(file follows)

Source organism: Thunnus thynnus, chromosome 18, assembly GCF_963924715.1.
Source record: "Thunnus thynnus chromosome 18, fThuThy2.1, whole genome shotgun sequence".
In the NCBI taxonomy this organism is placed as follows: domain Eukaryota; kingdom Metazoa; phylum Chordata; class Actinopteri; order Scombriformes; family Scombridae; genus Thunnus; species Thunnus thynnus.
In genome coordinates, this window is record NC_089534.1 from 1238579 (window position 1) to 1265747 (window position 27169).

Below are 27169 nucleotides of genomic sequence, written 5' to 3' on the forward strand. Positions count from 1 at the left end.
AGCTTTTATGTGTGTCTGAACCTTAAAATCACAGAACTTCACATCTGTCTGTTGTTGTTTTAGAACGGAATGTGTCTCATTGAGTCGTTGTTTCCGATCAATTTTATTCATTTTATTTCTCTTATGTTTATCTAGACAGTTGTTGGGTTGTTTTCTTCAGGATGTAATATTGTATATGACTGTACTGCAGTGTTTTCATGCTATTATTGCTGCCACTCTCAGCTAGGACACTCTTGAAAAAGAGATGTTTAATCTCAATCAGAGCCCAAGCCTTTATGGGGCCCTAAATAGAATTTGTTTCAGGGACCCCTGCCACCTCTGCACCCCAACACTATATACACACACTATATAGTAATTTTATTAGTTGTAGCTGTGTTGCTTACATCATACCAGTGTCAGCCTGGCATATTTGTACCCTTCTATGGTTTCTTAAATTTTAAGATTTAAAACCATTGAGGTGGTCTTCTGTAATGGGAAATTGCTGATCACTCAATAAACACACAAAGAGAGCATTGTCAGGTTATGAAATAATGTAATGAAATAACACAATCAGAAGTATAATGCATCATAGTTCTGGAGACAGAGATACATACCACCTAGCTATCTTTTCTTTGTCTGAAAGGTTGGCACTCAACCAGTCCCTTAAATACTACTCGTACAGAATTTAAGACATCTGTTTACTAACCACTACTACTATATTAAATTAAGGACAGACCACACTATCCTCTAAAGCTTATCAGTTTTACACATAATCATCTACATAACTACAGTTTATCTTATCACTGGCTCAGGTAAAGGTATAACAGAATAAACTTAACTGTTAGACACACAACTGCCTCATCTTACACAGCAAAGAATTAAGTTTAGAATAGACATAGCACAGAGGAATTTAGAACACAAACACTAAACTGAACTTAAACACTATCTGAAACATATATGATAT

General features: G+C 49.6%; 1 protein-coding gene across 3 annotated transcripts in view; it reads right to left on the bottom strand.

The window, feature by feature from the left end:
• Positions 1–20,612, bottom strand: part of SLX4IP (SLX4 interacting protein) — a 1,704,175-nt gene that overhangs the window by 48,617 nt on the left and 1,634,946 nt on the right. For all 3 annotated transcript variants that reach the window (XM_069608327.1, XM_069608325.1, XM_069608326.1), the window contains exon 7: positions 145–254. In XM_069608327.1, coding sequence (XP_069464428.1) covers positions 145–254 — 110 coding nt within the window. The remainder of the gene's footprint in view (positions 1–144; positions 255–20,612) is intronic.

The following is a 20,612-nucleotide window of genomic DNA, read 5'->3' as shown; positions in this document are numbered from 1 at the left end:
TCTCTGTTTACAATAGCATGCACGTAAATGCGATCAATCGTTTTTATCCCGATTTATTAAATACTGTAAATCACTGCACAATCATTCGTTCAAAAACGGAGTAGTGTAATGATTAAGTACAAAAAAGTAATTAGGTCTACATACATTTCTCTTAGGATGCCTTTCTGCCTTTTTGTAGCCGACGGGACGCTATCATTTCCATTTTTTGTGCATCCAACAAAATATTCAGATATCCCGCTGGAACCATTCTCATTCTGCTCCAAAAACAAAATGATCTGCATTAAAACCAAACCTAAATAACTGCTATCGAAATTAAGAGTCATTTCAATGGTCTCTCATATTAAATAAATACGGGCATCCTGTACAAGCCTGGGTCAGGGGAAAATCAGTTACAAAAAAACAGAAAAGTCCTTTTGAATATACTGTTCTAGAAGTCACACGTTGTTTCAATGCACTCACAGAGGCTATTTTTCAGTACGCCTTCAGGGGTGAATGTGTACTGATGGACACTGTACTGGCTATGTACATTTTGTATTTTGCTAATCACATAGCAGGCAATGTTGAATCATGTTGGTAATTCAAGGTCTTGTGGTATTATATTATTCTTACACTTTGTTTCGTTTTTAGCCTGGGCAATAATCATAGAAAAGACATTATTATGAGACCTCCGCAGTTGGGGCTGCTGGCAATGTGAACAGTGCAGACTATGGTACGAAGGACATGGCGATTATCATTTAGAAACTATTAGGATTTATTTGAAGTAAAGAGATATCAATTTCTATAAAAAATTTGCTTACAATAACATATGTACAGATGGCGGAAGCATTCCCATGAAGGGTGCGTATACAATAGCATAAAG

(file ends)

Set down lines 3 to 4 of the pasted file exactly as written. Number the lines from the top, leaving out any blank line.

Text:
In the NCBI taxonomy this organism is placed as follows: domain Eukaryota; kingdom Metazoa; phylum Chordata; class Actinopteri; order Scombriformes; family Scombridae; genus Thunnus; species Thunnus thynnus.
In genome coordinates, this window is record NC_089534.1 from 1238579 (window position 1) to 1265747 (window position 27169).